Saturday, July 28, 2012

All Along the Watchtower

24/7 prayer means just that, and so each night there has been a night crew, worshiping and praying until dawn, when the 6:00 crew (which may only be one person) arrives.

Last night I joined the night crew.  After a few hours just quietly praying to ourselves, reading, writing, or strumming the guitar, we headed out to walk the streets of Valletta, praying as we went—one way to stay awake!

First stop: the park overlooking Fort St. Elmo, site of a 15th C. watchtower and 16th C. fortress, famous for withstanding the invading Turks for one month in 1551.  Eventually all were massacred in The Great Seige.  In 1565 the Turks attempted to take the entire archipelago and use it as a base to penetrate Europe—48,000 Turks against 8,000. 

Epic Fail, for the Turks.  

The Maltese fought off the invaders long enough for reinforcements to arrive from Sicily.  Together, they expelled the Turks and forced them to withdraw.  Malta was saved, and Europe too.

Next stop: the port.  We prayed for the drugs and human trafficking which were surely rampant here.  An extraordinarily beautiful site at night, with amber lights illuminating the fortressed walls and city, reflecting off the black water, with boats in the shipyards, and houses huddled densely on the opposite shore.  

We walked along the bay praying our way over to the Seige Bell Tower, erected in 1992 to commemorate the award of the George Cross to Malta, to honor over 7000 Service Personnel and Civilians who gave their lives during the Siege of Malta, 1940 - 1943. We took communion at its base, continuing to pray while our dancers broke out swing flags --introduced to us by one of our dancers, from IHOP.  They snapped authoritatively in the wind while we danced, and added a colorful splash of color in the dark night.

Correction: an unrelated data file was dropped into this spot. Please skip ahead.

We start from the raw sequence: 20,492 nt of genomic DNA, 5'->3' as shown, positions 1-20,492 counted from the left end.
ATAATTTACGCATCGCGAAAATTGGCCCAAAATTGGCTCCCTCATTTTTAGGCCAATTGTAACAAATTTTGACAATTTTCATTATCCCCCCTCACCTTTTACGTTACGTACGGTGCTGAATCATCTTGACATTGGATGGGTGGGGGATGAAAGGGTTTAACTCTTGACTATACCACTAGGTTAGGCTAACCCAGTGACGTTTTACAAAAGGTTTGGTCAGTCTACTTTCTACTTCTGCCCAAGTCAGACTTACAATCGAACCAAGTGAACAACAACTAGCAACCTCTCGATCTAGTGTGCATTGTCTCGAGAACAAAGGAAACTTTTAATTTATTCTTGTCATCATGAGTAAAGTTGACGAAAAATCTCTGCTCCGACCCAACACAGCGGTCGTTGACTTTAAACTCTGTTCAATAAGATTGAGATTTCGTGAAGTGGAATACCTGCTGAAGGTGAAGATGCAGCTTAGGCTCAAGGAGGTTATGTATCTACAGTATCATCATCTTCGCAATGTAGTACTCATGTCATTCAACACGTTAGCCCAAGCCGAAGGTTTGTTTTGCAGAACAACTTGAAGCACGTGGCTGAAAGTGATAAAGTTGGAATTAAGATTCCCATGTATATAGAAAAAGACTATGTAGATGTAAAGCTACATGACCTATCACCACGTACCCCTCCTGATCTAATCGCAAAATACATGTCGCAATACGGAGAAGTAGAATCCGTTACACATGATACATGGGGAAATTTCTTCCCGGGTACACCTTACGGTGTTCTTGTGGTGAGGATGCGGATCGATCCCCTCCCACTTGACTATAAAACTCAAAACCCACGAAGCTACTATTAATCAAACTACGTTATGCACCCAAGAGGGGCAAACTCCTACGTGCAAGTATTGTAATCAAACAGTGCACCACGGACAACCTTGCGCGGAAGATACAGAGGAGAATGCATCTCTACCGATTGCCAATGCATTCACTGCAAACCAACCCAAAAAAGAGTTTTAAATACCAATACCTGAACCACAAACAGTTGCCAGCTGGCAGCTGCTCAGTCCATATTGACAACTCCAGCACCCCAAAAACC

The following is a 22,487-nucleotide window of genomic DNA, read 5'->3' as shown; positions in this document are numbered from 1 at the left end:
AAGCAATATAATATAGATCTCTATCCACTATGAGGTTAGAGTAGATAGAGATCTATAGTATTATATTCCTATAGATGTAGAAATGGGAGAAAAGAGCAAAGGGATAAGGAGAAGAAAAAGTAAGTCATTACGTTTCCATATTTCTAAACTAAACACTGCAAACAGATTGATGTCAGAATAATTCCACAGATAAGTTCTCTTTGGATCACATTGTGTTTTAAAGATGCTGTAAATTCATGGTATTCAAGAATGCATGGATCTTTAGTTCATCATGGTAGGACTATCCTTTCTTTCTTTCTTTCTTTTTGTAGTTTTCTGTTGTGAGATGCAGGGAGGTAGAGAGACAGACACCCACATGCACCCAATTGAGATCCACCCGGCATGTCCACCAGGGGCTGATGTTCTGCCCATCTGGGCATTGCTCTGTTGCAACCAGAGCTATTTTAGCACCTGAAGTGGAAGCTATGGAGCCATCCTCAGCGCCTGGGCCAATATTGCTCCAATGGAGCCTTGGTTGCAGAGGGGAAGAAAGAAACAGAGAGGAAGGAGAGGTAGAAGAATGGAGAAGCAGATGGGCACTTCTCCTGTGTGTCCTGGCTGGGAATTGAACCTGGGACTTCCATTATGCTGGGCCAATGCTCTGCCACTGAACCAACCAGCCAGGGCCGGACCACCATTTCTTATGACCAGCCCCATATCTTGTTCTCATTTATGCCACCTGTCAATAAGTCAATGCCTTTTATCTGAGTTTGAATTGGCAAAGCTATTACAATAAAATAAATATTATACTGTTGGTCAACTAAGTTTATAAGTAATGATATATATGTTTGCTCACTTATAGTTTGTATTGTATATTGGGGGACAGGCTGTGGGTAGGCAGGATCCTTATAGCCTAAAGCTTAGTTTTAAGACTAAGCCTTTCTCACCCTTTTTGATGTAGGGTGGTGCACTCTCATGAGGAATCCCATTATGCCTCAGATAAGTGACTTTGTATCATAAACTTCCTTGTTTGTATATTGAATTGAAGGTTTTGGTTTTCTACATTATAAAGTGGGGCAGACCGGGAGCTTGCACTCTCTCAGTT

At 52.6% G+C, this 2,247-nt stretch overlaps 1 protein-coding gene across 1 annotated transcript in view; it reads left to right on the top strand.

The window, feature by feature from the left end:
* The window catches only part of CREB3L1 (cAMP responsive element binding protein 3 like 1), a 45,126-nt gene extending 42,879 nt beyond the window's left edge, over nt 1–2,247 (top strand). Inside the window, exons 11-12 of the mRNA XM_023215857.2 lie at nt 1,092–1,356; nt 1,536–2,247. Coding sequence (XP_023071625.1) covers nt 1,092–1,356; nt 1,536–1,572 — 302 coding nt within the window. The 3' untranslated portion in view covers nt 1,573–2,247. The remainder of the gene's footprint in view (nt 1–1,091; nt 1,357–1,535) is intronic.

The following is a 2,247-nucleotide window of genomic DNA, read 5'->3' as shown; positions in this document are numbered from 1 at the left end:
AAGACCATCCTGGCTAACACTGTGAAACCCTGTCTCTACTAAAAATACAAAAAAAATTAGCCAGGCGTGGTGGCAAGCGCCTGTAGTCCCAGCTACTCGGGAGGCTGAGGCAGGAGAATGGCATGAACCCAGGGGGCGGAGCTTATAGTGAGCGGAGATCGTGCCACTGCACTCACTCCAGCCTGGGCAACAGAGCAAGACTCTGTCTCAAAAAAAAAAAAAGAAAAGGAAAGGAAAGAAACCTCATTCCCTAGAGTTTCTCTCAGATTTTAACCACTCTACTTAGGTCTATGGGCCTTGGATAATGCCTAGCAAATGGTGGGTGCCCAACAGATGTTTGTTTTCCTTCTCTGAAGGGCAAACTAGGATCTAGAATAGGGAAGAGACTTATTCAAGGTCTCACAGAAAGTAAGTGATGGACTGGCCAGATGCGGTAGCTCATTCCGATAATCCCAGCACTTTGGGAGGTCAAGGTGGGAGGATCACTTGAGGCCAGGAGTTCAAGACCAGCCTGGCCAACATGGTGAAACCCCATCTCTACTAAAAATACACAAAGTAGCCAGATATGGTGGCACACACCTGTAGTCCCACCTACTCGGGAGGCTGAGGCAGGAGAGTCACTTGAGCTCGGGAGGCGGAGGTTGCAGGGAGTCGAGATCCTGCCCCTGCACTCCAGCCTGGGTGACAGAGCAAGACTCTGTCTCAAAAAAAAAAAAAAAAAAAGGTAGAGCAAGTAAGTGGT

Climbing up then to the bell, we stood under its expanse, marveling.  The city was quiet, except for the occasional rowdy car full of partiers, the barking dog (gotta have the barking dog) and a street chase after a taxi.  The views, even in the dark, were spectacular.     

Next stop: Freedom Square, in front of the Parliament, where the dancers danced in the dawn with Misty Edwards "Awaken the Dawn."
We prayed for government, financial systems, and the diplomats and heads of state that come and go from these buildings.  We left via Merchants Street, where the enormous statues of a number of Catholic saints were arrayed under beautiful heraldic banners and flags.  It was an eerie site; we stopped and prayed in their midst for the True God to be heralded into Malta, and blessed the night workers taking down some for repair. 

We left through the City Gate—under restoration—and prayed for the spiritual restoration of the city.  And then we headed back to the prayer house.

We had two hours to go before the first bus back to Siggiewi, where we are staying; we crashed on the floor or on one of the two beds upstairs.  Susan rounded us up at the appointed hour, and off we stumbled.  On the way, we passed Ab (pronounced Up!) from Holland, on his way to relieve Graham, holding the fort at the prayer house.  If Graham hurried, he could make the bus too…and yes, up he trotted in time, and we set off together, to crash into our real beds, knowing nothing for the next several hours, in spite of the rest of our group of 18 coming and going for breakfast and early shifts and other assorted activities. 


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